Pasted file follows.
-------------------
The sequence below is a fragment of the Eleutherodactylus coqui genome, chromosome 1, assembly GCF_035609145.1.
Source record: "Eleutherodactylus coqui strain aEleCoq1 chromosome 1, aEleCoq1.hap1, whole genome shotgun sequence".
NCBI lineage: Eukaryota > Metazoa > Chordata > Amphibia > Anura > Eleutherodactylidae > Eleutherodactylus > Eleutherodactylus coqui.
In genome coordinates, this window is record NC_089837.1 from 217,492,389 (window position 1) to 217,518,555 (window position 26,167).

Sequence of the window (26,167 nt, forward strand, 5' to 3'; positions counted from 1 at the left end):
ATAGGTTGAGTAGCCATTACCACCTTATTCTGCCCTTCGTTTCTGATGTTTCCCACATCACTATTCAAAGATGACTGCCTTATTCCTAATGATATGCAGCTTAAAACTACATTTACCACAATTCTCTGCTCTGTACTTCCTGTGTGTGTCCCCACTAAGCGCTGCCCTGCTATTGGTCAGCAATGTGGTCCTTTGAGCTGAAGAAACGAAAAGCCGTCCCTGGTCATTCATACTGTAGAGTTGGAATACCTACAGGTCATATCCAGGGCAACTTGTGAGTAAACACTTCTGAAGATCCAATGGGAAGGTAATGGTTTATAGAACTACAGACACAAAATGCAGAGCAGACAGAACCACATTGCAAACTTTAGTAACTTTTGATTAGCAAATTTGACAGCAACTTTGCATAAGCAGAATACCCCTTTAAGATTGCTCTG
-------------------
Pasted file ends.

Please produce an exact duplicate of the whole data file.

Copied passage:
The sequence below is a fragment of the Eleutherodactylus coqui genome, chromosome 1, assembly GCF_035609145.1.
Source record: "Eleutherodactylus coqui strain aEleCoq1 chromosome 1, aEleCoq1.hap1, whole genome shotgun sequence".
NCBI lineage: Eukaryota > Metazoa > Chordata > Amphibia > Anura > Eleutherodactylidae > Eleutherodactylus > Eleutherodactylus coqui.
In genome coordinates, this window is record NC_089837.1 from 217,492,389 (window position 1) to 217,518,555 (window position 26,167).

Sequence of the window (26,167 nt, forward strand, 5' to 3'; positions counted from 1 at the left end):
ATAGGTTGAGTAGCCATTACCACCTTATTCTGCCCTTCGTTTCTGATGTTTCCCACATCACTATTCAAAGATGACTGCCTTATTCCTAATGATATGCAGCTTAAAACTACATTTACCACAATTCTCTGCTCTGTACTTCCTGTGTGTGTCCCCACTAAGCGCTGCCCTGCTATTGGTCAGCAATGTGGTCCTTTGAGCTGAAGAAACGAAAAGCCGTCCCTGGTCATTCATACTGTAGAGTTGGAATACCTACAGGTCATATCCAGGGCAACTTGTGAGTAAACACTTCTGAAGATCCAATGGGAAGGTAATGGTTTATAGAACTACAGACACAAAATGCAGAGCAGACAGAACCACATTGCAAACTTTAGTAACTTTTGATTAGCAAATTTGACAGCAACTTTGCATAAGCAGAATACCCCTTTAAGATTGCTCTG